if exist(OUTFILE,'file') ~= 0
    fprintf('File %s already exists! Simulation %g skipped.\n',OUTFILE,ARRAYID);
    return
end

% Run simulation
Y = randn(100); X = 1/2*(Y+Y'); e = eig(X);

% Save outputs
save(OUTFILE);

end

When we submit this to Flux, we’ll provide a list of “Array IDs”. For each Array ID, Flux will allocate a node to us and run our MATLAB function on it with that ID as input.

Note that we

  • seed the random number generator using ARRAYID so that nodes don’t generate the same random numbers
  • save the results in an output file corresponding to ARRAYID.
  • check if the output file already exists. If Flux goes down before all the nodes finish, we’ll submit the job again and won’t want to waste time redoing runs in the array that already completed.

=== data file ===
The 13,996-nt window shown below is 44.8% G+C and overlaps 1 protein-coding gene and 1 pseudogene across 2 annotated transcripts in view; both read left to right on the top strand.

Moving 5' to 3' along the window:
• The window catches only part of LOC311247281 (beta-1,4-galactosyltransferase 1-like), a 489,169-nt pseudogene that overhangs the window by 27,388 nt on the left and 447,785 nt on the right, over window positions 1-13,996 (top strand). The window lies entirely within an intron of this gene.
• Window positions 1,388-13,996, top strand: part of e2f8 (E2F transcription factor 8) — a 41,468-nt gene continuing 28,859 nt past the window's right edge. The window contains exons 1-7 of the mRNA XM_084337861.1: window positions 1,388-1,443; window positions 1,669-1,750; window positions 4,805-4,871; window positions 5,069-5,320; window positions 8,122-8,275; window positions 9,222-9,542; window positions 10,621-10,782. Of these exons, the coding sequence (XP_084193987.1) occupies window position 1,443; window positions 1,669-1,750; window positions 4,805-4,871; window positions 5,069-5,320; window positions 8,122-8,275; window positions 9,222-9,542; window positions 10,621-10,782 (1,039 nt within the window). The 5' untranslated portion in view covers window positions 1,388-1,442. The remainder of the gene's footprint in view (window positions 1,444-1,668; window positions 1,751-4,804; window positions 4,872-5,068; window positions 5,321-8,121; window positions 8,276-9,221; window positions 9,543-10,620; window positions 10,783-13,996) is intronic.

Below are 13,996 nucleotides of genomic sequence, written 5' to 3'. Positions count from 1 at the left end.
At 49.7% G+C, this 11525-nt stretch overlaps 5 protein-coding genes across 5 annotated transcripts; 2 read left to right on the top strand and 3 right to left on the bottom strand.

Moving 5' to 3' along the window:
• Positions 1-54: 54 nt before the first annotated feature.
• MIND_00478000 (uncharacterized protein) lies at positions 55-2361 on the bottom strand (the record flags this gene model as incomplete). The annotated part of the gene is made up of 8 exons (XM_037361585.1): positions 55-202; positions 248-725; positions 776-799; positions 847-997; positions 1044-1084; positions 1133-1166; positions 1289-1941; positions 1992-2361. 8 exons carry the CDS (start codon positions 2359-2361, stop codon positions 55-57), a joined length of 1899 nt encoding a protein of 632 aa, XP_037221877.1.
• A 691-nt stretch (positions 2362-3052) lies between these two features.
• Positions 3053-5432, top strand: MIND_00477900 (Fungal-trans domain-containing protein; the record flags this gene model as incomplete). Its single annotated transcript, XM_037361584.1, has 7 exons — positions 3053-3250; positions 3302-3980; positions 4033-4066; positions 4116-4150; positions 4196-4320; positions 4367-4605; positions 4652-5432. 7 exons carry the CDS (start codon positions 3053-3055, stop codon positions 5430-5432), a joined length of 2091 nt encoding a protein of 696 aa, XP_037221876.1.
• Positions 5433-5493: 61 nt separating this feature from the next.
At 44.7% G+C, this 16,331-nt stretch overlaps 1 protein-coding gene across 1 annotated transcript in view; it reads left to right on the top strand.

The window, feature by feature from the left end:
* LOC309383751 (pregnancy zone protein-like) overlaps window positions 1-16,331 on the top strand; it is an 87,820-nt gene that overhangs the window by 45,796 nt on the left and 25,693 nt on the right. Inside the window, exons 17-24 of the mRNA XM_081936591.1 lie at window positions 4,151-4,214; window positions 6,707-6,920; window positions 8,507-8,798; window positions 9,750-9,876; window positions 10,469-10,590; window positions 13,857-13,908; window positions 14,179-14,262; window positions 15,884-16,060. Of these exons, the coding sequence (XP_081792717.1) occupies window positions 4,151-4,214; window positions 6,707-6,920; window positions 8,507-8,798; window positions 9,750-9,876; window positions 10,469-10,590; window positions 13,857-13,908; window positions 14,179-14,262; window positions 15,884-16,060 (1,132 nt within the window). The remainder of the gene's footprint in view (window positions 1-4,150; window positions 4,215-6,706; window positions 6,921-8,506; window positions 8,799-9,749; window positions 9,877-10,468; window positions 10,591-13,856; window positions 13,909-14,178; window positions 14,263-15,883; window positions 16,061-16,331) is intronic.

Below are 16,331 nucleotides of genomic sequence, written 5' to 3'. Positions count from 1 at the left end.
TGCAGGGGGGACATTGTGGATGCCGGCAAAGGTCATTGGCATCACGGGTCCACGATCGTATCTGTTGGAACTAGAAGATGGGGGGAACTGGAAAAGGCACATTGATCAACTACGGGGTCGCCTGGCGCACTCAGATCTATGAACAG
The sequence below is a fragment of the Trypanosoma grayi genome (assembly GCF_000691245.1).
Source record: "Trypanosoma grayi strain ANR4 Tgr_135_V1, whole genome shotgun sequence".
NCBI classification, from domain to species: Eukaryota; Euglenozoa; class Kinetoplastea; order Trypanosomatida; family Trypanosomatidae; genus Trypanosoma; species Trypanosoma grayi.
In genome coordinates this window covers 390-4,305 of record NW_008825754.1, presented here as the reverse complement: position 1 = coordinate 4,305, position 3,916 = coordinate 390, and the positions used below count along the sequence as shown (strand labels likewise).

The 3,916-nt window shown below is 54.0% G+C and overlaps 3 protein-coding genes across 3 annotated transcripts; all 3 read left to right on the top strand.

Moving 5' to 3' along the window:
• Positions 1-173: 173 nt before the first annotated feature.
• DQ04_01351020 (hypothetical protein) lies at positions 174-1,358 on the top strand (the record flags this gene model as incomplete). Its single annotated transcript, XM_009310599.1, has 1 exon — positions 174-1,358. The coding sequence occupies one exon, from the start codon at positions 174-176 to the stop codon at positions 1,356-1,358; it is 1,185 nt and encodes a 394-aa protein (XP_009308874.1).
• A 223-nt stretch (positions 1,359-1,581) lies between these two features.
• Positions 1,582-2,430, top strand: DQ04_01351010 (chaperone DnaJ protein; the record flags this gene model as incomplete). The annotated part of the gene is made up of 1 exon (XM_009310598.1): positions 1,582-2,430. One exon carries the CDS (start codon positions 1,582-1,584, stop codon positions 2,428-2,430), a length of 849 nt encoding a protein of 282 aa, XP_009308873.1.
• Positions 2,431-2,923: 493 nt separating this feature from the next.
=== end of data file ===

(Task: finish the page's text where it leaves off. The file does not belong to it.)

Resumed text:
Remark: For parameter sweeps, ARRAYID is a great way to select the parameters to use for each node.

Step 2: Write the PBS script

A PBS script describes the job we want to run so that Flux can schedule and run it.

# script.pbs

## PBS Directives (Configuration)
# Job Description and Messaging (i.e., notifications)
#PBS -N EigRand
#PBS -M [your email here]
#PBS -m abe

# Account Information
#PBS -A [allocation name here]
#PBS -l qos=flux
#PBS -q flux

# Requested Resources and Environment
#PBS -l nodes=1:ppn=1,pmem=1gb
#PBS -l walltime=15:00
#PBS -V

# Job array (1 to 9 with at most 3 running at once)
#PBS -t 1-9%3

# Location for log files (stdout and stderr)
#PBS -o logs/
#PBS -e logs/

## Script
cd $PBS_O_WORKDIR
matlab -nodisplay -r "simulation($PBS_ARRAYID)"

The PBS script is actually just a normal bash script with “PBS Directives” at the top. The script gets run on each node with access to some special environment variables like: